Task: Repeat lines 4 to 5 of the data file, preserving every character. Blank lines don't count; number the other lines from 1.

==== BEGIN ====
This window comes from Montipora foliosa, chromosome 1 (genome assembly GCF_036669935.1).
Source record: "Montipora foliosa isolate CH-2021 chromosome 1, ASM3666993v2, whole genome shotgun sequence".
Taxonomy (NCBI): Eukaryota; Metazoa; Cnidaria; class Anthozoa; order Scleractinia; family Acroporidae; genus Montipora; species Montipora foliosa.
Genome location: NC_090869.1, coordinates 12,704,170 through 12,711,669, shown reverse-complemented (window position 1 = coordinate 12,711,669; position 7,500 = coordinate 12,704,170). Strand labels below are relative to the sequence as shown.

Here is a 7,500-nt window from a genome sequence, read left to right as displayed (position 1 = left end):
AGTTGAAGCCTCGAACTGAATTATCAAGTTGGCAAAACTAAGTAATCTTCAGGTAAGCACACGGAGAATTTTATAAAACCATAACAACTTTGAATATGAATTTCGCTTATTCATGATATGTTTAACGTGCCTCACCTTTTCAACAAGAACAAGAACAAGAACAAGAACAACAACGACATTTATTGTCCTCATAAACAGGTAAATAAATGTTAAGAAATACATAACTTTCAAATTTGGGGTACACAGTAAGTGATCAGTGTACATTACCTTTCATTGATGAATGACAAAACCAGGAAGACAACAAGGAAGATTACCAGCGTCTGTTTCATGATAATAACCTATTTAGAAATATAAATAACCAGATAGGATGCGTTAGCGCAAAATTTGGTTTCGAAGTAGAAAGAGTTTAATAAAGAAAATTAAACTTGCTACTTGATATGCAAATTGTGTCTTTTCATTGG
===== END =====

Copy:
Genome location: NC_090869.1, coordinates 12,704,170 through 12,711,669, shown reverse-complemented (window position 1 = coordinate 12,711,669; position 7,500 = coordinate 12,704,170). Strand labels below are relative to the sequence as shown.

Here is a 7,500-nt window from a genome sequence, read left to right as displayed (position 1 = left end):